It is important that the service that is provided to older people is of high quality and appropriate to their needs. Ministers have increased our community care support for local authorities to £1.6 billion in the current year to help achieve that. It is for individual local authorities to determine their community care needs and to secure appropriate services, such as care homes and day centres.
Does the First Minister recognise the special circumstances and extra costs of caring for dependent older people in scattered communities such as Lochinver, Tain, Fort William and many of our islands? Does he understand that the extra cost of meeting the care commission's standards and inspections is shrinking the availability of respite care places in particular and that that is directly and adversely affected by an inadequate local government settlement, about which Highland Council and many other local authorities are openly expressing concern?
Will the First Minister uphold the cornerstone of social justice that is the principle that older people should be cared for in their own communities and in an appropriate facility that is properly financed rather than being shipped off to larger settlements far from family support?
I am not saying that this is the case across the board, but I think that there is an element of what Rob Gibson is saying that might slightly misrepresent what is happening in the Highland area. As I understand it, many of the changes that are taking place in care homes are designed to ensure that people can stay in houses in their local communities rather than transferring to other care homes. If that is indeed the case, it is something that we should support. Most elderly people in Scotland want to stay in their own home if they can, and they want adequate support in their own home to allow them to do that. I would want to encourage and continue that trend, in Highland and elsewhere. However, there is a need for a wide range of services for elderly people, some of whom will require the support of a care home environment while others will require support in their own homes. Of course, many will require no support at all. However, the funding settlement that we have outlined, which has increased dramatically over the years, is designed to achieve that range of options for elderly people.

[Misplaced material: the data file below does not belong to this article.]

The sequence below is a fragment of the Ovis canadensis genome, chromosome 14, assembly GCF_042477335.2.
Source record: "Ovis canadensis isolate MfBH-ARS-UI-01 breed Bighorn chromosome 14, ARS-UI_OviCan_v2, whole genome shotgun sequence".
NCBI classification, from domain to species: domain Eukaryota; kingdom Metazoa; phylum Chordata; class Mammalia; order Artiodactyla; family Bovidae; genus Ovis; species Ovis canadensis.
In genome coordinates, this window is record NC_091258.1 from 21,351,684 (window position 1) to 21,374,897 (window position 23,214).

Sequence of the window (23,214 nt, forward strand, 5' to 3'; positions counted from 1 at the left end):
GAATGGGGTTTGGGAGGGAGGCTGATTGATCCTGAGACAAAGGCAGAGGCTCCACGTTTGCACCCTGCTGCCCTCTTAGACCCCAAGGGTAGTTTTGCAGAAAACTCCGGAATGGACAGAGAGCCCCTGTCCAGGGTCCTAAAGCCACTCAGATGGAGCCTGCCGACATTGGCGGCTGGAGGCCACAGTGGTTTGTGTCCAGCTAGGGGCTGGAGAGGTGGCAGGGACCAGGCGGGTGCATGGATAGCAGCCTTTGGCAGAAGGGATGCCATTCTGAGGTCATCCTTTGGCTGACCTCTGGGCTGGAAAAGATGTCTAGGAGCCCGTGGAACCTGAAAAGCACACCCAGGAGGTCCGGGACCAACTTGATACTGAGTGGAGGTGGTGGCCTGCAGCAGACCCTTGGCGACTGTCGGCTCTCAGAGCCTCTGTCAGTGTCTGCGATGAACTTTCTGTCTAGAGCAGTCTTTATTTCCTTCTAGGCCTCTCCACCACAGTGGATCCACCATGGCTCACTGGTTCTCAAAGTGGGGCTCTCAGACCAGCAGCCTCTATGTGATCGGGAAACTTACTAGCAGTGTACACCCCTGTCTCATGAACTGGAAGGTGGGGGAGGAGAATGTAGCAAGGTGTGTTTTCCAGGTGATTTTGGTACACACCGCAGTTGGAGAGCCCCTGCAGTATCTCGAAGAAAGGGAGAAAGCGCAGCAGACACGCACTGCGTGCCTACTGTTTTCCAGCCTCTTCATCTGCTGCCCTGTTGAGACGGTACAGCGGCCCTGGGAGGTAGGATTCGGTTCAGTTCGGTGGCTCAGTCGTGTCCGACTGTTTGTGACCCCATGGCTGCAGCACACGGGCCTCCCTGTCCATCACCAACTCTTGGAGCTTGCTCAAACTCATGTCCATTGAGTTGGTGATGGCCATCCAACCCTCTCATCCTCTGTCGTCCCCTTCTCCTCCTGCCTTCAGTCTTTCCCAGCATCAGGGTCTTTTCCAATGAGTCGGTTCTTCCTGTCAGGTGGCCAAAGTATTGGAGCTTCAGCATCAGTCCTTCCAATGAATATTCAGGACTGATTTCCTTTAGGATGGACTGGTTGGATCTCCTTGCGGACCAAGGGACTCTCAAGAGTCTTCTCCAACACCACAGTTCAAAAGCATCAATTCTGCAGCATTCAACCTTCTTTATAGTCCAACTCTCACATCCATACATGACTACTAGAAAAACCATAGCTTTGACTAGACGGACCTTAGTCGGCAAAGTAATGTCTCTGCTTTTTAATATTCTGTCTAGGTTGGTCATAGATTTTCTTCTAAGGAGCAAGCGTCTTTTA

I counsel all members of the Parliament against deciding to vote later this afternoon for a council tax freeze, which would reduce the amount of money that is available to councils for care homes and, therefore, reduce the support for elderly people.
Does the First Minister share my concern about Highland Council's proposal to sell a number of care homes to the private sector? That will not guarantee the appropriate provision and long-term existence of care for the elderly. With the potential reduction in the provision of care for the elderly through those closures, what initiatives will the Executive introduce to address that social problem?
My understanding is that Highland Council is considering a range of options. It would be inappropriate for me to intervene in that consultation and debate at this stage. However, I believe that the first preference of elderly people who require care would be that they should receive that care in their own home. That should be in the front of the minds of those who are having the discussions that need to take place in Scotland.
Clearly, however, if people cannot be looked after in their own homes, adequate care home provision is needed. Making such provision is difficult when we have an increased aging population, but we have allocated significant funds to doing that. Ultimately, such decisions have to be made by individual local authorities, but I hope that, when they make those decisions, they will have the needs and the welfare of elderly people at the front of their minds.